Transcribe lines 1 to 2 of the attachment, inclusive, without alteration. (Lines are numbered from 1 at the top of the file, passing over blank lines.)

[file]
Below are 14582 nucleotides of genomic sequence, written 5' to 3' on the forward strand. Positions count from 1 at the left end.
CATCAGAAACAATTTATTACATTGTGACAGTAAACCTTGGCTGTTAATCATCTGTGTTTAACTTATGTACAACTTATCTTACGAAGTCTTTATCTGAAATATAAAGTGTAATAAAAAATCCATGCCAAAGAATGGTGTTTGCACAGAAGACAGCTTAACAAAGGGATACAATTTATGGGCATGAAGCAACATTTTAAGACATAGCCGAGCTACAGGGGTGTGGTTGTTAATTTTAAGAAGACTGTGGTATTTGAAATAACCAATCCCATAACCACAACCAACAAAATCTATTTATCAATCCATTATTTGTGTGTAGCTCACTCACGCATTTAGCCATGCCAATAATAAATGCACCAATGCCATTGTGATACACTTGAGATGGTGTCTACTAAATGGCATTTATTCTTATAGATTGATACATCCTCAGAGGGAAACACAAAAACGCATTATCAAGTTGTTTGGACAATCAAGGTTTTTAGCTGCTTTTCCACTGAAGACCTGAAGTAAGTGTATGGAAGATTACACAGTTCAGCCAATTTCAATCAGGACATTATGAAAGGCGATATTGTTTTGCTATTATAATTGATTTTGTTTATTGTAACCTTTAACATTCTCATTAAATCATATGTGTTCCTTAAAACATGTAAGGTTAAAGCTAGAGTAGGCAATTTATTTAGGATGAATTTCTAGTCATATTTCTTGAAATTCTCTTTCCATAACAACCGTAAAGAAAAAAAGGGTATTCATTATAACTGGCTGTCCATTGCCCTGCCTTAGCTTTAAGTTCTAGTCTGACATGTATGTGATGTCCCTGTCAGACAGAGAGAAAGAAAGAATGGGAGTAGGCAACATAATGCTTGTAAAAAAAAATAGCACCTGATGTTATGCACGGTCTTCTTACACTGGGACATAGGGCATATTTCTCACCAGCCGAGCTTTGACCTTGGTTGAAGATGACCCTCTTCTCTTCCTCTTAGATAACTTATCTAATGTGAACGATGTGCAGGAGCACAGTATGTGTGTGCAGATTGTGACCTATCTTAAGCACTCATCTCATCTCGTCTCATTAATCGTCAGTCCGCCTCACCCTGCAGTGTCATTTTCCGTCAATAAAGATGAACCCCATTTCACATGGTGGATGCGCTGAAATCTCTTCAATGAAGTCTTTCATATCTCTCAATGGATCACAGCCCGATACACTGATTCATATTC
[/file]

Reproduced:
Below are 14582 nucleotides of genomic sequence, written 5' to 3' on the forward strand. Positions count from 1 at the left end.
CATCAGAAACAATTTATTACATTGTGACAGTAAACCTTGGCTGTTAATCATCTGTGTTTAACTTATGTACAACTTATCTTACGAAGTCTTTATCTGAAATATAAAGTGTAATAAAAAATCCATGCCAAAGAATGGTGTTTGCACAGAAGACAGCTTAACAAAGGGATACAATTTATGGGCATGAAGCAACATTTTAAGACATAGCCGAGCTACAGGGGTGTGGTTGTTAATTTTAAGAAGACTGTGGTATTTGAAATAACCAATCCCATAACCACAACCAACAAAATCTATTTATCAATCCATTATTTGTGTGTAGCTCACTCACGCATTTAGCCATGCCAATAATAAATGCACCAATGCCATTGTGATACACTTGAGATGGTGTCTACTAAATGGCATTTATTCTTATAGATTGATACATCCTCAGAGGGAAACACAAAAACGCATTATCAAGTTGTTTGGACAATCAAGGTTTTTAGCTGCTTTTCCACTGAAGACCTGAAGTAAGTGTATGGAAGATTACACAGTTCAGCCAATTTCAATCAGGACATTATGAAAGGCGATATTGTTTTGCTATTATAATTGATTTTGTTTATTGTAACCTTTAACATTCTCATTAAATCATATGTGTTCCTTAAAACATGTAAGGTTAAAGCTAGAGTAGGCAATTTATTTAGGATGAATTTCTAGTCATATTTCTTGAAATTCTCTTTCCATAACAACCGTAAAGAAAAAAAGGGTATTCATTATAACTGGCTGTCCATTGCCCTGCCTTAGCTTTAAGTTCTAGTCTGACATGTATGTGATGTCCCTGTCAGACAGAGAGAAAGAAAGAATGGGAGTAGGCAACATAATGCTTGTAAAAAAAAATAGCACCTGATGTTATGCACGGTCTTCTTACACTGGGACATAGGGCATATTTCTCACCAGCCGAGCTTTGACCTTGGTTGAAGATGACCCTCTTCTCTTCCTCTTAGATAACTTATCTAATGTGAACGATGTGCAGGAGCACAGTATGTGTGTGCAGATTGTGACCTATCTTAAGCACTCATCTCATCTCGTCTCATTAATCGTCAGTCCGCCTCACCCTGCAGTGTCATTTTCCGTCAATAAAGATGAACCCCATTTCACATGGTGGATGCGCTGAAATCTCTTCAATGAAGTCTTTCATATCTCTCAATGGATCACAGCCCGATACACTGATTCATATTC